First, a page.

An emergency nurse in the United States has tested positive for COVID-19 just eight days after getting the vaccine. A Californian ER nurse who works at two hospitals in San Diego, identified as Matthew on social media, received the Pfizer vaccine on December 18, according to an Instagram post.
“Got my COVID vaccine!” he wrote.
“The 15 minutes afterwards sitting around with a bunch of others while healthcare workers asked us how we felt made me think of an opium den. I’ll report back if I start to grow a third arm.”
RELATED: Grim reality of COVID-19 vaccine
However, Matthew started feeling sick a week later on Christmas Eve with chills, muscle aches and fatigue after working a shift in one of the hospital’s COVID-19 units, he told ABC 10 News.
On December 26, he tested positive for coronavirus, The Daily Mail reported.
Dr Christian Ramers, an infectious disease specialist with Family Health Centers of San Diego, told the network he isn’t surprised and said the result is “not unexpected”.
RELATED: Why a vaccine won’t end quarantine
“It’s not unexpected at all. If you work through the numbers, this is exactly what we’d expect to happen if someone was exposed,” he said.
Dr Ramers added Matthew could have been infected with coronavirus before he was vaccinated.
“We know from the vaccine clinical trials that it’s going to take about 10 to 14 days for you to start to develop protection from the vaccine,” Dr Ramers said.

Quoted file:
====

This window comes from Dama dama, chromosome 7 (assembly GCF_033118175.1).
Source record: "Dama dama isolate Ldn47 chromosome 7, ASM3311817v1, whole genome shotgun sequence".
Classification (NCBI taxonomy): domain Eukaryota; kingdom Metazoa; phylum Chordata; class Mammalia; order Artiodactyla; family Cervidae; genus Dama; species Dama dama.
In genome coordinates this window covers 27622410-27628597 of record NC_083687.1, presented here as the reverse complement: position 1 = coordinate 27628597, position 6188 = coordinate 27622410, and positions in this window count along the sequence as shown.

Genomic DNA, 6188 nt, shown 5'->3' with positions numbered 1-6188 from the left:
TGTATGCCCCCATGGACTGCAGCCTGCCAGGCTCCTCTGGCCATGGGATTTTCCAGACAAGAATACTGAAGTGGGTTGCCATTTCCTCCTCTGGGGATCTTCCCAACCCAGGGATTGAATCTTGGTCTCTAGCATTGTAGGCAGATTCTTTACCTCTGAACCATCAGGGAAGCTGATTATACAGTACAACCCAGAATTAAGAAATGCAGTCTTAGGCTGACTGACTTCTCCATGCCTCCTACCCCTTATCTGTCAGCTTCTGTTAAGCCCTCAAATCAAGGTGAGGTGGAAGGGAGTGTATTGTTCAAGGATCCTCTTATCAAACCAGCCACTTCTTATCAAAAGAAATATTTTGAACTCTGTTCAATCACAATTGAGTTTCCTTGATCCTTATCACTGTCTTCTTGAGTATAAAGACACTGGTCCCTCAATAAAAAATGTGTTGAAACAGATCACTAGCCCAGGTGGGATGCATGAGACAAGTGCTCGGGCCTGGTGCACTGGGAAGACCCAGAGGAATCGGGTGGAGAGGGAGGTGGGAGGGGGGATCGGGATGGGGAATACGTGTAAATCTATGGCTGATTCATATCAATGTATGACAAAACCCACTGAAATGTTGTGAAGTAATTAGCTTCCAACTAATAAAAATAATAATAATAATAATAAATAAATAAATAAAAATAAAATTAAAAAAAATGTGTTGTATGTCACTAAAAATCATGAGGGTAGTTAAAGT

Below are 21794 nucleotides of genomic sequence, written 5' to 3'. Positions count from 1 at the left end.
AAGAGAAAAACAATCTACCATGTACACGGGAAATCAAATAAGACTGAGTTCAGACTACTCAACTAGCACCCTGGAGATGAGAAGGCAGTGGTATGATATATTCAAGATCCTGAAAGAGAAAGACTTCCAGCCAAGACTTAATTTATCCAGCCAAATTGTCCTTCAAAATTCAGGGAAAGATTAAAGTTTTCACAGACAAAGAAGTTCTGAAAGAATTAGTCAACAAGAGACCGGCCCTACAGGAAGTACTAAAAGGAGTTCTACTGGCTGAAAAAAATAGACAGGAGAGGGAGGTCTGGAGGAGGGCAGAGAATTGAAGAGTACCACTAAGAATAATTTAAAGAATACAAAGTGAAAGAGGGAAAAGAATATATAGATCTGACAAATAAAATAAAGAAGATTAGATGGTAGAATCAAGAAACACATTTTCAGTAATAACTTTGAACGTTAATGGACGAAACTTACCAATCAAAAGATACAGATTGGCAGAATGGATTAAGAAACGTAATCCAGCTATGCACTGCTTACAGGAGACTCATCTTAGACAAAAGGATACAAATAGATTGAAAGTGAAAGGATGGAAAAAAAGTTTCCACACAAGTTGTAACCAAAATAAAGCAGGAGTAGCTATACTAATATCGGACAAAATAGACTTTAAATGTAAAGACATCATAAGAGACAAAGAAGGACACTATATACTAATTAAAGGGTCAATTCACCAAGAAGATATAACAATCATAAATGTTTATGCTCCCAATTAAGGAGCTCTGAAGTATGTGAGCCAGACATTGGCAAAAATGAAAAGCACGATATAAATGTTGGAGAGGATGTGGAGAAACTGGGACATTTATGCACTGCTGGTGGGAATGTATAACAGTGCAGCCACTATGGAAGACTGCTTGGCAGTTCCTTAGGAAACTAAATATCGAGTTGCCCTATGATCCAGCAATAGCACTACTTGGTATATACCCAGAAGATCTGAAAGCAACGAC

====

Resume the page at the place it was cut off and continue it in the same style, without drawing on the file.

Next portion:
The doctor added he was aware of other cases of healthcare workers becoming infected around the time they received the vaccine.
“That first dose we think gives you somewhere around 50 per cent, and you need that second dose to get up to 95 per cent,” Dr Ramers said.
Matthew said his symptoms have improved and he is feeling better.
Meanwhile, Australia’s COVID-19 vaccination plan remains on track as authorities continue to monitor the rollout overseas.
Acting chief medical officer Paul Kelly told reporters on Wednesday that the vaccination plan was “on target”.
“We are going ahead with all of those preparatory phases, which includes the procurement of vaccines, making sure that those deliveries are coming when they need to be here, that our regulators are continuing to work through this period and are eagerly awaiting further information from both AstraZeneca and Pfizer in the coming days,” he said.
Professor Kelly said there were still no “full approvals” anywhere in the world for a COVID-19 vaccine, and only emergency use was happening in some parts of the world where it was needed.
“They are very limited and we are now a few weeks into that situation in the UK, in the US and other places,” he said.
“(We) are watching very closely what is happening in relation to, firstly, the plans of the rollout and how that’s working, what we can learn from those things but particularly any safety concerns that may emerge with this increased numbers of vaccines that have been given in other parts of the world.”
Professor Kelly said the Therapeutic Goods Administration would do a fast but thorough assessment.
“People should have confidence in that regulatory approach here in Australia, particularly around safety but also quality of these brand new vaccines,” he said.

You may also like